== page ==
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95 Theses

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(1517)



Martin Luther's teachings caused much division in the 16th century, but they were also the catalyst inspiring reform and change for the Lutheran and Protestant traditions. The leader of the Reformation, he saw it not only as revolt against ecclesiastical abuses but a plea for the Pope to affirm the Gospel, wherein lay the doctrine of justification of faith by faith alone. Luther served as priest for Wittenberg's City Church in 1514, at a time when many of his parishioners were going to neighbouring churches in order to purchase indulgences as a bypass of confession. This commerce in salvation was detestable to Luther, and there was also rumour that the Dominican monk, Johann Tetzel, could redeem the sins of the deceased by such trade as well. Luther preached against it, and in his famous 95 Theses (1517) he wrote to his superiors asking they put a stop to the sale of indulgences. If there is one representative symbol of the Reformation, it is from the legend of Luther nailing his Theses to the door of the Wittenberg church. It is certain Luther sent his Theses to area bishops and friends. It was not long before they were in circulation in nearby Leipzig, and Nuremberg and Basel. There was much discussion and controversy surrounding them, humanists and princes approving, the Roman Catholic church denouncing. Tetzel of course was vehemently opposed and accused Luther of heresy, in the order of Jan Hus (1369-1415, Czech priest and philosopher), threatening to burn him at the stake. Emperor Maximilian denounced Luther as a heretic and in 1518 The Papal Court ordered an inquisition in Rome. Karl V continued the fight against Luther. Luther's "Disputation on the Power and Efficacy of Indulgences" was written in 1517.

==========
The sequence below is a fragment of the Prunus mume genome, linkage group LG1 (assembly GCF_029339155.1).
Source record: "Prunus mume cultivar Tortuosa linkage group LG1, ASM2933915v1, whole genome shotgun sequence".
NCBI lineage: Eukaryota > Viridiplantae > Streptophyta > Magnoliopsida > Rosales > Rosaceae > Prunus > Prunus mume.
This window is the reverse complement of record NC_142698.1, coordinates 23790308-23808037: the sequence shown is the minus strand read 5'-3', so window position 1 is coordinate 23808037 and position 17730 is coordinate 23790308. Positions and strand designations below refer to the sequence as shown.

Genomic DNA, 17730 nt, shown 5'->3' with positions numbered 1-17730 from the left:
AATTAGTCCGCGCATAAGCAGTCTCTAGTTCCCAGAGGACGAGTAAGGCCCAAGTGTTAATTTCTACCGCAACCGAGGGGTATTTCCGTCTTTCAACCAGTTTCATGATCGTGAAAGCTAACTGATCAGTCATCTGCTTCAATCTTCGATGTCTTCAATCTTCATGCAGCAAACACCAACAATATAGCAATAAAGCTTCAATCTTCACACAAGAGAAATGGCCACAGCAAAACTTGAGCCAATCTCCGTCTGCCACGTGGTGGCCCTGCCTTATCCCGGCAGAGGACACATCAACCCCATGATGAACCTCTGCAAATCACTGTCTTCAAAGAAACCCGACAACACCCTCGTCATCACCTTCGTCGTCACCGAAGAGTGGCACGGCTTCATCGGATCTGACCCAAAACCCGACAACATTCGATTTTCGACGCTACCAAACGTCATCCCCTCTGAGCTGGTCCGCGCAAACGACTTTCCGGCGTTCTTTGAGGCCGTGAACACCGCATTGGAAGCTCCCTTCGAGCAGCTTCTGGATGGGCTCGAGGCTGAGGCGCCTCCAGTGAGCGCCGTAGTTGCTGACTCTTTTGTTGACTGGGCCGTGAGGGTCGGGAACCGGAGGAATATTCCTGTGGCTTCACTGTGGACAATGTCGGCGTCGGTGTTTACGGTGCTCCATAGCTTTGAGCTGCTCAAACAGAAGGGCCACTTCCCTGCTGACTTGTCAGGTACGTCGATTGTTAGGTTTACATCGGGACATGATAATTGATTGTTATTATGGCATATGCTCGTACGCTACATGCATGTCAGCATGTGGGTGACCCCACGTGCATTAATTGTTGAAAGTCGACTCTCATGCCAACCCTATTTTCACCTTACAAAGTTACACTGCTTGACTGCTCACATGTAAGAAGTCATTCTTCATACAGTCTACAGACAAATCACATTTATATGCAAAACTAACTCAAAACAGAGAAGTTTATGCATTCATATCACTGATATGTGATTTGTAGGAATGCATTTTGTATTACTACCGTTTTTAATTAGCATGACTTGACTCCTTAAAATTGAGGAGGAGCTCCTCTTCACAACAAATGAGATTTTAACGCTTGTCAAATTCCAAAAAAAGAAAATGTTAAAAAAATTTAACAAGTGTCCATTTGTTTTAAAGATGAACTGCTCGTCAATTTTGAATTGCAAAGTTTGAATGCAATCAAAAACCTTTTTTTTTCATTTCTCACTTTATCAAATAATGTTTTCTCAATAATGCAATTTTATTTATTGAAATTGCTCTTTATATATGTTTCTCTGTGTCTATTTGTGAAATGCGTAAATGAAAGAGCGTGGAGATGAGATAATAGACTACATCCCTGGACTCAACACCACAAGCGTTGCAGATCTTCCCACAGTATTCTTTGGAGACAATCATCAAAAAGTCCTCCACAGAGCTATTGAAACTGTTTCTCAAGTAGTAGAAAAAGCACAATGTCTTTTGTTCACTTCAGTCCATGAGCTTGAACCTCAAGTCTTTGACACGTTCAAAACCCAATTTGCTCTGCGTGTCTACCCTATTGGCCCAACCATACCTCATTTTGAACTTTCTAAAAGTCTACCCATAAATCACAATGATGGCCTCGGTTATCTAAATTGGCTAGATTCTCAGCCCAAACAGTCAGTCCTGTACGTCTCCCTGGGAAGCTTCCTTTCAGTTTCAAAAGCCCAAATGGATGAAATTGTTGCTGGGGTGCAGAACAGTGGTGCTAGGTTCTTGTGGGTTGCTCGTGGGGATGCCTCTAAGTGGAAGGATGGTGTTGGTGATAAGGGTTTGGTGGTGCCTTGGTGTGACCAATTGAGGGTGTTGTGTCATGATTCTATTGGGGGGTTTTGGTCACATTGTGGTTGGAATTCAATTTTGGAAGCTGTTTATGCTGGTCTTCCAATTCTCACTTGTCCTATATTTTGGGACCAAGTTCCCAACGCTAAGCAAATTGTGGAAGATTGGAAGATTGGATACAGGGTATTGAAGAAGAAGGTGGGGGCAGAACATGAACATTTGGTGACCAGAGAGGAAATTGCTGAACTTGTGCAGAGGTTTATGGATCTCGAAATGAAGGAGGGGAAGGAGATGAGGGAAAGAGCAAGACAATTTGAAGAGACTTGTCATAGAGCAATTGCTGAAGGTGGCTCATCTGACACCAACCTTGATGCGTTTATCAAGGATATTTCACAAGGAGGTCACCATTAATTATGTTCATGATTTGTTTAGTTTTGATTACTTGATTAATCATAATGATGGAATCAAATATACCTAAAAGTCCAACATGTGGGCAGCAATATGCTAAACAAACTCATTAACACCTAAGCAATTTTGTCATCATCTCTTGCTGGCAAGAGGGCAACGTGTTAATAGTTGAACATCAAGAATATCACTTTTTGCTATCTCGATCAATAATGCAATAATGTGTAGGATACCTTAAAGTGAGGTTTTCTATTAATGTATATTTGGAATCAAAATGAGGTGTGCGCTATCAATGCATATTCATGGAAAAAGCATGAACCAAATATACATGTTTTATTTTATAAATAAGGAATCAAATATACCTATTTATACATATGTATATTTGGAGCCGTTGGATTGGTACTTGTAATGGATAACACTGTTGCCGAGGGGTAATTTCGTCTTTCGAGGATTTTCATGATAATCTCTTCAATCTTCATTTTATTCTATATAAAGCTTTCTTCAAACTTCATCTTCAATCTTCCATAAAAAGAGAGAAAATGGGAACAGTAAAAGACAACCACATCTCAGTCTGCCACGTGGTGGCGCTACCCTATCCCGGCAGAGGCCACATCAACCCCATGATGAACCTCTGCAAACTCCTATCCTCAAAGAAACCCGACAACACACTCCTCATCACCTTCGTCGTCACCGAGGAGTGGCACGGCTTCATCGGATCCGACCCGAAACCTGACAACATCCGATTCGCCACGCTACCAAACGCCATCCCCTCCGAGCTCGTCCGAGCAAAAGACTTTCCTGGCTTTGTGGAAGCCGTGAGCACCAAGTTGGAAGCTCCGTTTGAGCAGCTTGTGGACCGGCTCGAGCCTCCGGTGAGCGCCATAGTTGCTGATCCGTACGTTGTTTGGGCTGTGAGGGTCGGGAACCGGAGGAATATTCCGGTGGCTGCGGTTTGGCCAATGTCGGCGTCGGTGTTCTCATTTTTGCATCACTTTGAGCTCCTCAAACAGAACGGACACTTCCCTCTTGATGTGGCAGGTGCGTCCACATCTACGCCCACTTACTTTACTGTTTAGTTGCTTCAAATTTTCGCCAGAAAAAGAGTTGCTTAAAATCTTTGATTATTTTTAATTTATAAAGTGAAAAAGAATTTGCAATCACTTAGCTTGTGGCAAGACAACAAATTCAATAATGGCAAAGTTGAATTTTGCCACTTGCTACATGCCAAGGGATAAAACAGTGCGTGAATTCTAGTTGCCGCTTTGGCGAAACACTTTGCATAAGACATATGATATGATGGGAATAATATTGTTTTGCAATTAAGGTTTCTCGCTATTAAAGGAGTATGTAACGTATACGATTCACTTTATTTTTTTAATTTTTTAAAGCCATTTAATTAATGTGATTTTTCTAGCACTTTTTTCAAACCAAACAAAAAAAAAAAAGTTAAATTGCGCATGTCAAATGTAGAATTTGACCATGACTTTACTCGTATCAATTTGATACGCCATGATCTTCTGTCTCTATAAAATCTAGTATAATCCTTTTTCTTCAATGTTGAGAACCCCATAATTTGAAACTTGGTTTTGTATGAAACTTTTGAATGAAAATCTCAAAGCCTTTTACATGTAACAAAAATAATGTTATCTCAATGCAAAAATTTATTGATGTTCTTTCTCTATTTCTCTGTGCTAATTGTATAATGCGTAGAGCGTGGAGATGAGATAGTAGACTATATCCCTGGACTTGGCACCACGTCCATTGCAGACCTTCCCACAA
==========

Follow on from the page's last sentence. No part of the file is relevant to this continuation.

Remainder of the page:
The 95 theses, or "Disputation of Martin Luther on the Power and Efficacy of Indulgences" (the official title) is a worthwhile read for anyone interested in the Reformation, Christian, Catholic, and Biblical history, or the man Martin Luther himself. At the time Luther wrote them, he was still a devout Catholic, and had not yet begun to question the authority of the Catholic institution. At least not publicly. He had, however, started questioning certain doctrines and practices, especially that of selling indulgences for the remittance of sin. Legend has it that when he began to question the "Power and Efficacy" of indulgences, Luther nailed his objections to the door of the castle church in Wittenburg, Germany. --Submitted by SevenThousandOthers

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Reformation Day is coming soon!

Just thought I'd let you all know that the 489th Reformation Day (October 31st) is coming soon! This was the date when Luther nailed the 95 Thesis to the church door in Wittenburg, Germany.

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